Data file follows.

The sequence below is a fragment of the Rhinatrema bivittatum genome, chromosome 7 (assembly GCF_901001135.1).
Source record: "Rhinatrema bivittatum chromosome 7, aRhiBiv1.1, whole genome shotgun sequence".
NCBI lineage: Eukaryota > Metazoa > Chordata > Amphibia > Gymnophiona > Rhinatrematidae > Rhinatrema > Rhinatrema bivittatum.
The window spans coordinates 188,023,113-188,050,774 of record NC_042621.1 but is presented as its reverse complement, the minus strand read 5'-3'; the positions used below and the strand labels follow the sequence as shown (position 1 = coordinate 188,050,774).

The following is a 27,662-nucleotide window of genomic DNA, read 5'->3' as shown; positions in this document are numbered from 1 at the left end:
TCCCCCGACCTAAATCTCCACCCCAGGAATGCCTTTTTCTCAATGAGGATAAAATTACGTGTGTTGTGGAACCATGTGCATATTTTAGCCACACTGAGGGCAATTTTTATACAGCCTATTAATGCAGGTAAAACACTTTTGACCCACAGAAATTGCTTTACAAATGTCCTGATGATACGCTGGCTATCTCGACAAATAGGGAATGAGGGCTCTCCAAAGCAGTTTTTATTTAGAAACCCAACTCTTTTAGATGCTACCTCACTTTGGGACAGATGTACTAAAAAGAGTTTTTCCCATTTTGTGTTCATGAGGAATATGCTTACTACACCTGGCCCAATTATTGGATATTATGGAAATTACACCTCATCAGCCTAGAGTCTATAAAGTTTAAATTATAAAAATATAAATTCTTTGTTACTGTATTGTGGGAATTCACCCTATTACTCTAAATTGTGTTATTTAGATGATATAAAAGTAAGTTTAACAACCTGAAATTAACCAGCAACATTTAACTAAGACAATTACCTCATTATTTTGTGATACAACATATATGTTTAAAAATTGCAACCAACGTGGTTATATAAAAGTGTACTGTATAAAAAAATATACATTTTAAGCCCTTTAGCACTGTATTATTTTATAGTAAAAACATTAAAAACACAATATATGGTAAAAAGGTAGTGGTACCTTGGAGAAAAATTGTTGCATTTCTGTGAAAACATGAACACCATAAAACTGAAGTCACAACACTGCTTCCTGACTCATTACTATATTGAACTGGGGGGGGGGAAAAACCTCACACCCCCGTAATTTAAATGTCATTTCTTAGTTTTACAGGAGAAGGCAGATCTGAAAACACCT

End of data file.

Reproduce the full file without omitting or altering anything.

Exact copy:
The sequence below is a fragment of the Rhinatrema bivittatum genome, chromosome 7 (assembly GCF_901001135.1).
Source record: "Rhinatrema bivittatum chromosome 7, aRhiBiv1.1, whole genome shotgun sequence".
NCBI lineage: Eukaryota > Metazoa > Chordata > Amphibia > Gymnophiona > Rhinatrematidae > Rhinatrema > Rhinatrema bivittatum.
The window spans coordinates 188,023,113-188,050,774 of record NC_042621.1 but is presented as its reverse complement, the minus strand read 5'-3'; the positions used below and the strand labels follow the sequence as shown (position 1 = coordinate 188,050,774).

The following is a 27,662-nucleotide window of genomic DNA, read 5'->3' as shown; positions in this document are numbered from 1 at the left end:
TCCCCCGACCTAAATCTCCACCCCAGGAATGCCTTTTTCTCAATGAGGATAAAATTACGTGTGTTGTGGAACCATGTGCATATTTTAGCCACACTGAGGGCAATTTTTATACAGCCTATTAATGCAGGTAAAACACTTTTGACCCACAGAAATTGCTTTACAAATGTCCTGATGATACGCTGGCTATCTCGACAAATAGGGAATGAGGGCTCTCCAAAGCAGTTTTTATTTAGAAACCCAACTCTTTTAGATGCTACCTCACTTTGGGACAGATGTACTAAAAAGAGTTTTTCCCATTTTGTGTTCATGAGGAATATGCTTACTACACCTGGCCCAATTATTGGATATTATGGAAATTACACCTCATCAGCCTAGAGTCTATAAAGTTTAAATTATAAAAATATAAATTCTTTGTTACTGTATTGTGGGAATTCACCCTATTACTCTAAATTGTGTTATTTAGATGATATAAAAGTAAGTTTAACAACCTGAAATTAACCAGCAACATTTAACTAAGACAATTACCTCATTATTTTGTGATACAACATATATGTTTAAAAATTGCAACCAACGTGGTTATATAAAAGTGTACTGTATAAAAAAATATACATTTTAAGCCCTTTAGCACTGTATTATTTTATAGTAAAAACATTAAAAACACAATATATGGTAAAAAGGTAGTGGTACCTTGGAGAAAAATTGTTGCATTTCTGTGAAAACATGAACACCATAAAACTGAAGTCACAACACTGCTTCCTGACTCATTACTATATTGAACTGGGGGGGGGGAAAAACCTCACACCCCCGTAATTTAAATGTCATTTCTTAGTTTTACAGGAGAAGGCAGATCTGAAAACACCT